# Liquid solutions and vapour pressure

"The vapour pressure of water at 80° C is 355 torr. A 100 mL vessel contained water-saturated oxygen at 80° C, the total gas pressure being 760 torr. The contents of the vessel were pumped into a 50 mL vessel at the same temperature. What were the partial pressures of oxygen and of water vapour, what was the total pressure in the final equilibrated state? Neglect the volume of any water which might condense."

This question is given in my module and the solution given to the same is quite vague. Could somebody please explain it to me? Thank you very much. What I could particularly not understand is how the water vapour's pressure in the 50 mL vessel remains unchanged.

• That's precisely because it is saturated vapor. We see it pretty much every day, and still it feels weird. If you put it under the piston and press, its pressure wouldn't grow at all. Aug 21 '19 at 8:47

## 1 Answer

The key to understanding this type of question is that the equilibrium (saturation) vapor pressure of a pure liquid is to a first approximation (that is, assuming ideal behavior) independent of the presence of other gases, such as (in this case) oxygen. Therefore, you can think of $$\pu{355 Torr}$$ as being always the pressure of the vapor when in equilibrium with the pure liquid at $$T=\pu{80 ^\circ C}$$. For equilibrium to be established requires that there is (more than) enough substance to fill the volume with vapor at that pressure. The minimum amount of substance which will fill the volume with vapor at that pressure is, under the assumed ideal conditions, given by the ideal gas law: $$n=\frac{pV}{RT_b}$$where in the present problem $$T_b=\pu{80 ^\circ C}$$, $$p=\pu{355 Torr}$$, and V is the volume occupied by the vapor, which changes from $$V<\pu{100 mL}$$ to $$V<\pu{50 mL}$$. In the present problem you don't know how much of the water is initially a liquid, only that the inequality $$V<\pu{100 mL}$$ is satisfied by the vapor. During the volume reduction some of the vapor condenses into additional liquid in order to retain the equilibrium pressure. The oxygen is treated here as a spectator, although it contributes to the total pressure in the vessel. In practice it also alters the vapor pressure of the liquid, although here by a negligible amount.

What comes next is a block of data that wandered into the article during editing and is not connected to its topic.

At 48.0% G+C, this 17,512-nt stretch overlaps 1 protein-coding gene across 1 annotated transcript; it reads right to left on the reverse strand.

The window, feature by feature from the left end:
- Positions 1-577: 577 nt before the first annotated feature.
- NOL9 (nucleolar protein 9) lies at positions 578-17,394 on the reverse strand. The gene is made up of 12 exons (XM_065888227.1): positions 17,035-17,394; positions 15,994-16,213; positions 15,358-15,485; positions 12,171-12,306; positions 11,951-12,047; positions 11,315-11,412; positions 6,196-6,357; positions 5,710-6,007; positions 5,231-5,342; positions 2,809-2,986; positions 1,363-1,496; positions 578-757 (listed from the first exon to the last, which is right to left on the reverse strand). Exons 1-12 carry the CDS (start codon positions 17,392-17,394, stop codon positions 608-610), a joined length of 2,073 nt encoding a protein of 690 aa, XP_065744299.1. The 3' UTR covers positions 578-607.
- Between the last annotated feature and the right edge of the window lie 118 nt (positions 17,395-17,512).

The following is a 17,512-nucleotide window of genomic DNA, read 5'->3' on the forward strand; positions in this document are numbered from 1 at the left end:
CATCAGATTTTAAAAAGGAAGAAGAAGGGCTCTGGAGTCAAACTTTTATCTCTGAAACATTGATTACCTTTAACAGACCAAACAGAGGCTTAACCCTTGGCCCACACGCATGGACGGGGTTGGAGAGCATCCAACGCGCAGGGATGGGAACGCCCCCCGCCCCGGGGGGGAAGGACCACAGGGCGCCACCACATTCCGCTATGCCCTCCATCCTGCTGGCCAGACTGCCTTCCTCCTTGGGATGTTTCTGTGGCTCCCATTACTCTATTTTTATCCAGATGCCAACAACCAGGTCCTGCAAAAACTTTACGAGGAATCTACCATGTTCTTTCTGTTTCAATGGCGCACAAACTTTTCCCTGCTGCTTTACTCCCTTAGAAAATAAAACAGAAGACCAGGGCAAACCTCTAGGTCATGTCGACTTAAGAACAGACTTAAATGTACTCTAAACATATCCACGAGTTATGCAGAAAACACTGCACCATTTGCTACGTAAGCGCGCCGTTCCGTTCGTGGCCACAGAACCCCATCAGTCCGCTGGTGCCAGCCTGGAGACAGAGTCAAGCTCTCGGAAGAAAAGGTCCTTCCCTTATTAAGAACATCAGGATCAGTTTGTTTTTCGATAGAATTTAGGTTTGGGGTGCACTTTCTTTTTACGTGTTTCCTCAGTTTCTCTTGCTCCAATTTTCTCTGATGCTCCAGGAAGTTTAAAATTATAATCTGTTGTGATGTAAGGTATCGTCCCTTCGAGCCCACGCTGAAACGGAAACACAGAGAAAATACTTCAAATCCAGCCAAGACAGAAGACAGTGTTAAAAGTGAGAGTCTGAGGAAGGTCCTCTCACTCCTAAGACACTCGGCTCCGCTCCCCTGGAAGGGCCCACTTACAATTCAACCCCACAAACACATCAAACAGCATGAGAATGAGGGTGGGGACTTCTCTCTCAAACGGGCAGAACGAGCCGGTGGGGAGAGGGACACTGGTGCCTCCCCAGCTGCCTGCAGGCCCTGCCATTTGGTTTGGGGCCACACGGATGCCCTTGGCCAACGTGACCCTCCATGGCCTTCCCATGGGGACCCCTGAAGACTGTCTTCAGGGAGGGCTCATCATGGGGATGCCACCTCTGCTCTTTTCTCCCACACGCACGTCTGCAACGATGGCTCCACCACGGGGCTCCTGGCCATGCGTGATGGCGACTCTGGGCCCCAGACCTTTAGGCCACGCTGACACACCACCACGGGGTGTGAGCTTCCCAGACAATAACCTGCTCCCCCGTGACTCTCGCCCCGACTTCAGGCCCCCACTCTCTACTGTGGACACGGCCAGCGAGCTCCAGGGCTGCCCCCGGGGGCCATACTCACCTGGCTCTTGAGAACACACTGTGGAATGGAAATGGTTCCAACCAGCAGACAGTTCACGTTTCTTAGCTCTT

• Sir, this is a different question, but related to vapour pressure (I couldn't find any other related question): If we are given a solution of some solutes whose concentrations and temperatures are given, can we compare their vapour pressures? I know that higher temperature means higher VP, but is there an empirical relationship b/w concentration and temp? For example, out of 0.02 M $\ce{NaCl}$ at $50^{\circ}$C , 0.005 M $\ce{CaCl_2}$ at $50^{\circ}$C , or say, 0.03 M sucrose at $15^{\circ}$C. They also have different Van't hoff factors.. so can you explain that in brief? Apr 27 '21 at 12:45
• I am not sure what you mean by "relationship between concentration and temp". I recommend you read about colligative properties and Raoult's law if you haven't already. Raoult's law says that vapour pressure depends on concentration on solute, or rather on mole fraction of solvent: $p=\chi p^\circ$. This will result in an effect on the boiling point T at a particular pressure, known as boiling point elevation. Chem SE has many Q&As on the subjects, and the web is full of resources. Maybe you should take a look at this, for instance: users.stlcc.edu/gkrishnan/solution2.html Apr 27 '21 at 18:41
• Can you have a look at this question I asked? I am not looking for a relation b/w concentration and temperature, but VP and conc. or temp, so that it easy to compare the VP's. I have read colligative properties and Raoult's law, but in this question, since temperatures and concentrations are not same, can we compare VP's? For example, one thing that I am looking for is this.But concentration is still not taken Apr 28 '21 at 2:04
• And congrats for becoming a moderator! I hope, you also answer my question if I have made myself clear enough :). Apr 28 '21 at 2:12